What are the resistance values for each of the VDO sensors?

The data can be found in the following PDF's.

Temperature Sensors:

http://www.ljf-design.com/westfield/vdo_pressure_sensors.pdf

Water temp (marked 801/5/1) = curve table 92-027-004.

Oil temp (marked 801/9/3) = curve table 92-027-006.

Pressure Sensors:

http://www.ljf-design.com/westfield/vdo_temp_sensors.pdf

Fuel Level Sensors:

3 ohms = empty

180 ohms = full

Is there a Spreadsheet I can use for easy calibration and pasting into the DASH2 software?

You can either write one yourself, or just download the one I created which has full resistance values for oil pressure, oil temperature, fuel level, and water temperature, as well as the ability to specify different pull-up resistor and reference feed values. This will save you a lot of typing :)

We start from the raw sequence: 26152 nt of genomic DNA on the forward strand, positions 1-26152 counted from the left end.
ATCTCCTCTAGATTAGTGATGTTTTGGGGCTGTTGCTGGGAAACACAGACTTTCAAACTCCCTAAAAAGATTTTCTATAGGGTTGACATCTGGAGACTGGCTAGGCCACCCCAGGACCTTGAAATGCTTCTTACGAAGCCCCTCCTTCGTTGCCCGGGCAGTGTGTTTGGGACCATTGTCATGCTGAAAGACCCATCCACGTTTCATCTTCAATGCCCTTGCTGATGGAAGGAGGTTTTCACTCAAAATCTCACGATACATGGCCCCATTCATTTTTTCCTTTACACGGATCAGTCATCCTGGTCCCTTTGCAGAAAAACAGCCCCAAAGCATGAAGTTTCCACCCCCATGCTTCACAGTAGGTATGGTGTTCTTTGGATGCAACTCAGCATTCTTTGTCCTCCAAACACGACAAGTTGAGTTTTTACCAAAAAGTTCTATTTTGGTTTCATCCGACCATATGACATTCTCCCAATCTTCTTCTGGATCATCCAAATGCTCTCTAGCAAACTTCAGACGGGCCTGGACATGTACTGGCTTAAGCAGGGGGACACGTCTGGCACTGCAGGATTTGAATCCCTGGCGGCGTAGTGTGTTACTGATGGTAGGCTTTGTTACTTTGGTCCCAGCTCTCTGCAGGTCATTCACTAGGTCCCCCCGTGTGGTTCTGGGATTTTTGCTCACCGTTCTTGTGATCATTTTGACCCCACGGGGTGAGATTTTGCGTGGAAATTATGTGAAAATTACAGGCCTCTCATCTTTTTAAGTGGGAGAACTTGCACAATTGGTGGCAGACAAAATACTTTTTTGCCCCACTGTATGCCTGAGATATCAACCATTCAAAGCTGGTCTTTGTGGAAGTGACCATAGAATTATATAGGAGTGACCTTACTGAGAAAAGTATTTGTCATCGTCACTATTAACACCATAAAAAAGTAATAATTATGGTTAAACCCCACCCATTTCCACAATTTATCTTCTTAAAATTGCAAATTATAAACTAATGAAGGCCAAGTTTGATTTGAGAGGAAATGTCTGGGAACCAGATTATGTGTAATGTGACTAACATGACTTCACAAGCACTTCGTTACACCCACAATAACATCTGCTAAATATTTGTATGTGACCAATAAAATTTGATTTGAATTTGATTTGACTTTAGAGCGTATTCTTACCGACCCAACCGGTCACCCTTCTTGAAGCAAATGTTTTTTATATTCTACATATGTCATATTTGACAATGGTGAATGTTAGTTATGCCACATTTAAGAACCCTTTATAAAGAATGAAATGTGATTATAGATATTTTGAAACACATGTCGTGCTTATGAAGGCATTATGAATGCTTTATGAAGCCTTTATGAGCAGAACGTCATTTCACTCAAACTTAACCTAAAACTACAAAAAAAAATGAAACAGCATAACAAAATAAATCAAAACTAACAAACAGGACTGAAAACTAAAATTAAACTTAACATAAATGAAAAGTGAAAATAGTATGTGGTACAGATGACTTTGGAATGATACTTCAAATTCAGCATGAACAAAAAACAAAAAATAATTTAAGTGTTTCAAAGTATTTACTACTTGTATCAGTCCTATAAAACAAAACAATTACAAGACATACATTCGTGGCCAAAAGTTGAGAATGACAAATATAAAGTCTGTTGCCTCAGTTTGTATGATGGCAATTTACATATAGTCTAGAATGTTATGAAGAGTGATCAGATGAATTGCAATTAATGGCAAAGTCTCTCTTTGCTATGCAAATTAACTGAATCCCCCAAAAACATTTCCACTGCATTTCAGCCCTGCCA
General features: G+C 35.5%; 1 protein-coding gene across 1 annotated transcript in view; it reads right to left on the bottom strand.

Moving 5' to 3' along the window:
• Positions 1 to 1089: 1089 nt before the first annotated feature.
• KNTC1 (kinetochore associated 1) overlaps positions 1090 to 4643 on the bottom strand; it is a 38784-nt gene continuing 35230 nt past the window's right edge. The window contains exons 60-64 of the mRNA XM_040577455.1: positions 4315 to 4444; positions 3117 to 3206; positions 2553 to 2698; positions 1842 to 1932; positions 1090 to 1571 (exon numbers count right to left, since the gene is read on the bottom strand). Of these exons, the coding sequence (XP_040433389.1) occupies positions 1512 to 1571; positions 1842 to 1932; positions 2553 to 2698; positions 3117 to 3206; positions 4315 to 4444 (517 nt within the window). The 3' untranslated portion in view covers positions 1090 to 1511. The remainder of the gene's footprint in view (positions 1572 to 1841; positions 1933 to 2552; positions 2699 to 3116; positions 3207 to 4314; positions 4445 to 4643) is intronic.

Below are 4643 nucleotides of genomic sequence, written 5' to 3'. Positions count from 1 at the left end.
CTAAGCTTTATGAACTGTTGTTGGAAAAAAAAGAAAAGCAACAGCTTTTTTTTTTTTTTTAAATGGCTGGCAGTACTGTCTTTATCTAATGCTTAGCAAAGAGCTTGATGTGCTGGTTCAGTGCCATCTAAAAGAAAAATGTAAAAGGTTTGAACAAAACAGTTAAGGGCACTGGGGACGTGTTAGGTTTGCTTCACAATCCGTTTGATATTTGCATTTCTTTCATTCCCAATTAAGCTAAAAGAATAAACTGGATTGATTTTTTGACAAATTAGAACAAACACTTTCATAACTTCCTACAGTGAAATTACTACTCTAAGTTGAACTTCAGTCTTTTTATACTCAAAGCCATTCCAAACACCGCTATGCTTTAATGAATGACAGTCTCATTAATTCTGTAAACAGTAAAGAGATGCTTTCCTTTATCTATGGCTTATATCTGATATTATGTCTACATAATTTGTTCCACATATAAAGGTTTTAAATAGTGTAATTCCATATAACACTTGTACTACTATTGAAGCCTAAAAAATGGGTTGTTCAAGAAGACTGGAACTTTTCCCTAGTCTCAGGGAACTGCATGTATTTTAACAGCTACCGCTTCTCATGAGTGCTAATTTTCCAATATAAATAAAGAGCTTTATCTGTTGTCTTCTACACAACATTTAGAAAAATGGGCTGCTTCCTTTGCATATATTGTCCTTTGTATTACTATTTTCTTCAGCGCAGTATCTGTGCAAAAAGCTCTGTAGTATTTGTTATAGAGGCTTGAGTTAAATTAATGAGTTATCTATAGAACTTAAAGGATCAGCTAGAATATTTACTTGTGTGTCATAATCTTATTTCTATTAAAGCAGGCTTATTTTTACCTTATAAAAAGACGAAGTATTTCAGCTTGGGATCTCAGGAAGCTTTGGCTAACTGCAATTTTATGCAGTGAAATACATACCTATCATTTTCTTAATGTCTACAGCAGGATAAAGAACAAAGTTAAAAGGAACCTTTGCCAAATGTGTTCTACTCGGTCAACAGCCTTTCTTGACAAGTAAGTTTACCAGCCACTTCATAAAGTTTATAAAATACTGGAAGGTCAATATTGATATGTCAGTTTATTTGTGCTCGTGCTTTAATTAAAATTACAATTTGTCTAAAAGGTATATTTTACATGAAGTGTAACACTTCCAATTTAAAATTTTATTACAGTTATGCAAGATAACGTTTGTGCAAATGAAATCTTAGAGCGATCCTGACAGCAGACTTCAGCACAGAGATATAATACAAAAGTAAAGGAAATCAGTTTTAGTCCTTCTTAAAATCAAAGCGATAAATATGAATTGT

Download the spreadsheet here:

http://www.ljf-design.com/westfield/vdo_sensors.xls

Speedo sensor Issues:

If you have upgraded to the DASH2 after building your car, the chances are you have a VDO speedo transducer at the rear of your car working from the 6 driveshaft bolts. Unfortunately, this sensor is NOT compatible with the DASH2 (something to do with the sensor frequency). Westfield supply a slightly different sensor which works using the front wheel hub bolts instead.

The sensor is available from Westfield, or from RS Components. The part number is XS1N08PA349. It's around £40 for the unit.

Speedo Sensor Wiring:

If you have the Westfield loom for the DASH2 then you need to find the speedo block connector, and then solder the 3 speedo sensor wires into this block in the following way:

Sender                         Speedo Loom

BROWN            to         GREEN (+12v)

BLUE                to         BLACK (GND)

BLACK              to         YELLOW/WHITE (Pulse signal)